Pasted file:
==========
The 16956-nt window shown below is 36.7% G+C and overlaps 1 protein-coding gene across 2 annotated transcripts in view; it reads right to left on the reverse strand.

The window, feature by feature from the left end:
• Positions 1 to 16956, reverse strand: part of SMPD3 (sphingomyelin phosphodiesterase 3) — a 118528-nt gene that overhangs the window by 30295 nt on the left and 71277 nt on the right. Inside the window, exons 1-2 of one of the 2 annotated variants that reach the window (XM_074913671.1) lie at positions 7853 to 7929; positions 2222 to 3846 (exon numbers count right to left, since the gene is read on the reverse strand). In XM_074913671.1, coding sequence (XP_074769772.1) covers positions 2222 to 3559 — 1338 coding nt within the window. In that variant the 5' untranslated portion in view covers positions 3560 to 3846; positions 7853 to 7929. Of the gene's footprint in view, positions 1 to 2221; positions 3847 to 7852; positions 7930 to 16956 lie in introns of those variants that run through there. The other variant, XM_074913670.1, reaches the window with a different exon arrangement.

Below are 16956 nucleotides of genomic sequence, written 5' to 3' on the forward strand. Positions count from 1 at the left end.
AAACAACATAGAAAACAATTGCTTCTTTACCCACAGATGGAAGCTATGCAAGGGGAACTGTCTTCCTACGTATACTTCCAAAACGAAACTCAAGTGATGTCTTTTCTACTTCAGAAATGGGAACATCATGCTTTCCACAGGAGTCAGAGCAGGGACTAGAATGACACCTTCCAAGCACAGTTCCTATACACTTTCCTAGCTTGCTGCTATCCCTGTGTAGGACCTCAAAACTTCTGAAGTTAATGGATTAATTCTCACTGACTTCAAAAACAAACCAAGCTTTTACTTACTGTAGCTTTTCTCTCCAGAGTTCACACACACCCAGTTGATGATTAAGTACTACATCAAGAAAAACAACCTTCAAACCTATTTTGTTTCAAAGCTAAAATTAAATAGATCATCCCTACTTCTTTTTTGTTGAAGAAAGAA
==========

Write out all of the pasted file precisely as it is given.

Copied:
The 16956-nt window shown below is 36.7% G+C and overlaps 1 protein-coding gene across 2 annotated transcripts in view; it reads right to left on the reverse strand.

The window, feature by feature from the left end:
• Positions 1 to 16956, reverse strand: part of SMPD3 (sphingomyelin phosphodiesterase 3) — a 118528-nt gene that overhangs the window by 30295 nt on the left and 71277 nt on the right. Inside the window, exons 1-2 of one of the 2 annotated variants that reach the window (XM_074913671.1) lie at positions 7853 to 7929; positions 2222 to 3846 (exon numbers count right to left, since the gene is read on the reverse strand). In XM_074913671.1, coding sequence (XP_074769772.1) covers positions 2222 to 3559 — 1338 coding nt within the window. In that variant the 5' untranslated portion in view covers positions 3560 to 3846; positions 7853 to 7929. Of the gene's footprint in view, positions 1 to 2221; positions 3847 to 7852; positions 7930 to 16956 lie in introns of those variants that run through there. The other variant, XM_074913670.1, reaches the window with a different exon arrangement.

Below are 16956 nucleotides of genomic sequence, written 5' to 3' on the forward strand. Positions count from 1 at the left end.
AAACAACATAGAAAACAATTGCTTCTTTACCCACAGATGGAAGCTATGCAAGGGGAACTGTCTTCCTACGTATACTTCCAAAACGAAACTCAAGTGATGTCTTTTCTACTTCAGAAATGGGAACATCATGCTTTCCACAGGAGTCAGAGCAGGGACTAGAATGACACCTTCCAAGCACAGTTCCTATACACTTTCCTAGCTTGCTGCTATCCCTGTGTAGGACCTCAAAACTTCTGAAGTTAATGGATTAATTCTCACTGACTTCAAAAACAAACCAAGCTTTTACTTACTGTAGCTTTTCTCTCCAGAGTTCACACACACCCAGTTGATGATTAAGTACTACATCAAGAAAAACAACCTTCAAACCTATTTTGTTTCAAAGCTAAAATTAAATAGATCATCCCTACTTCTTTTTTGTTGAAGAAAGAA